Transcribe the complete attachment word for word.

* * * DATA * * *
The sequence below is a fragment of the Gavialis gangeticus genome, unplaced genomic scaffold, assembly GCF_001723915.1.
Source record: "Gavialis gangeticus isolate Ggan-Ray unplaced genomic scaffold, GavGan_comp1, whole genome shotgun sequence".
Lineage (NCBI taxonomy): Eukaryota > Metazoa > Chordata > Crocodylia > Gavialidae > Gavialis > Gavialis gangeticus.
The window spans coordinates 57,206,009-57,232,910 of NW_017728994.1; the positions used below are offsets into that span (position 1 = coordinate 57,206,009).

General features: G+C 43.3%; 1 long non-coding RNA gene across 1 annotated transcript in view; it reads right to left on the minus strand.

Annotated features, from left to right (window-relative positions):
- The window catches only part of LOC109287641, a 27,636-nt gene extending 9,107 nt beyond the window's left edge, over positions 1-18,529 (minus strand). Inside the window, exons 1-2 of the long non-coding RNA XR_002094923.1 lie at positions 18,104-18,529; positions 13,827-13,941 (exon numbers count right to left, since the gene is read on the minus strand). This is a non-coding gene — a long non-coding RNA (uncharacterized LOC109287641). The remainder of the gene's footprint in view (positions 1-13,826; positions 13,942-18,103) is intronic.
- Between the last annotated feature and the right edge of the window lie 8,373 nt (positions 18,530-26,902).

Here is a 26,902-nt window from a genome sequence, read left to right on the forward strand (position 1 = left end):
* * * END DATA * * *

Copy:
The sequence below is a fragment of the Gavialis gangeticus genome, unplaced genomic scaffold, assembly GCF_001723915.1.
Source record: "Gavialis gangeticus isolate Ggan-Ray unplaced genomic scaffold, GavGan_comp1, whole genome shotgun sequence".
Lineage (NCBI taxonomy): Eukaryota > Metazoa > Chordata > Crocodylia > Gavialidae > Gavialis > Gavialis gangeticus.
The window spans coordinates 57,206,009-57,232,910 of NW_017728994.1; the positions used below are offsets into that span (position 1 = coordinate 57,206,009).

General features: G+C 43.3%; 1 long non-coding RNA gene across 1 annotated transcript in view; it reads right to left on the minus strand.

Annotated features, from left to right (window-relative positions):
- The window catches only part of LOC109287641, a 27,636-nt gene extending 9,107 nt beyond the window's left edge, over positions 1-18,529 (minus strand). Inside the window, exons 1-2 of the long non-coding RNA XR_002094923.1 lie at positions 18,104-18,529; positions 13,827-13,941 (exon numbers count right to left, since the gene is read on the minus strand). This is a non-coding gene — a long non-coding RNA (uncharacterized LOC109287641). The remainder of the gene's footprint in view (positions 1-13,826; positions 13,942-18,103) is intronic.
- Between the last annotated feature and the right edge of the window lie 8,373 nt (positions 18,530-26,902).

Here is a 26,902-nt window from a genome sequence, read left to right on the forward strand (position 1 = left end):